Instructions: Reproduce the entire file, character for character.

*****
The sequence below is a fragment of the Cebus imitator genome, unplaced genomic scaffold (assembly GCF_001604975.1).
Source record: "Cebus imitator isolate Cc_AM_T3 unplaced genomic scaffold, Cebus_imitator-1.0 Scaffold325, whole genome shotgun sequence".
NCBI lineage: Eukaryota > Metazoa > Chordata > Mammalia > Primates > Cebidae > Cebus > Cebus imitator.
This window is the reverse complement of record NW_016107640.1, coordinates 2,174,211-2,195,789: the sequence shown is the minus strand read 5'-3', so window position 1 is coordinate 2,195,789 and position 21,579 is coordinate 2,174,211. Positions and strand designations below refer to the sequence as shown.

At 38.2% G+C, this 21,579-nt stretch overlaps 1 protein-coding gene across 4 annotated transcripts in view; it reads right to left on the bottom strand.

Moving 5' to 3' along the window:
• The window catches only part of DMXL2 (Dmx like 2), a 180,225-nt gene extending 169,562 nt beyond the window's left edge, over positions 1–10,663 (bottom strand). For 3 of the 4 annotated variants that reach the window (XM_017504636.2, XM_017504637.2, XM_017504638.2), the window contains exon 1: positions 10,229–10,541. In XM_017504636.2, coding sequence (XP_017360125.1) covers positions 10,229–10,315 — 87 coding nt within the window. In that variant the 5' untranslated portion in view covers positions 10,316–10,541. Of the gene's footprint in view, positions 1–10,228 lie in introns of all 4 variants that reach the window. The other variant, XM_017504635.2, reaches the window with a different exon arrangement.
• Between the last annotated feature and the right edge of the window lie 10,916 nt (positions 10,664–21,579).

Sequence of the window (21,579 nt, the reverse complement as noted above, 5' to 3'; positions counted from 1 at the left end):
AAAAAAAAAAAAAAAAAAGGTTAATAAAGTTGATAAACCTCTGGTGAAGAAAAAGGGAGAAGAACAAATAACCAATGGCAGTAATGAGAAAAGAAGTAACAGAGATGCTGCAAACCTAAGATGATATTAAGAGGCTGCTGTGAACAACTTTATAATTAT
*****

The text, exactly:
The sequence below is a fragment of the Cebus imitator genome, unplaced genomic scaffold (assembly GCF_001604975.1).
Source record: "Cebus imitator isolate Cc_AM_T3 unplaced genomic scaffold, Cebus_imitator-1.0 Scaffold325, whole genome shotgun sequence".
NCBI lineage: Eukaryota > Metazoa > Chordata > Mammalia > Primates > Cebidae > Cebus > Cebus imitator.
This window is the reverse complement of record NW_016107640.1, coordinates 2,174,211-2,195,789: the sequence shown is the minus strand read 5'-3', so window position 1 is coordinate 2,195,789 and position 21,579 is coordinate 2,174,211. Positions and strand designations below refer to the sequence as shown.

At 38.2% G+C, this 21,579-nt stretch overlaps 1 protein-coding gene across 4 annotated transcripts in view; it reads right to left on the bottom strand.

Moving 5' to 3' along the window:
• The window catches only part of DMXL2 (Dmx like 2), a 180,225-nt gene extending 169,562 nt beyond the window's left edge, over positions 1–10,663 (bottom strand). For 3 of the 4 annotated variants that reach the window (XM_017504636.2, XM_017504637.2, XM_017504638.2), the window contains exon 1: positions 10,229–10,541. In XM_017504636.2, coding sequence (XP_017360125.1) covers positions 10,229–10,315 — 87 coding nt within the window. In that variant the 5' untranslated portion in view covers positions 10,316–10,541. Of the gene's footprint in view, positions 1–10,228 lie in introns of all 4 variants that reach the window. The other variant, XM_017504635.2, reaches the window with a different exon arrangement.
• Between the last annotated feature and the right edge of the window lie 10,916 nt (positions 10,664–21,579).

Sequence of the window (21,579 nt, the reverse complement as noted above, 5' to 3'; positions counted from 1 at the left end):
AAAAAAAAAAAAAAAAAAGGTTAATAAAGTTGATAAACCTCTGGTGAAGAAAAAGGGAGAAGAACAAATAACCAATGGCAGTAATGAGAAAAGAAGTAACAGAGATGCTGCAAACCTAAGATGATATTAAGAGGCTGCTGTGAACAACTTTATAATTAT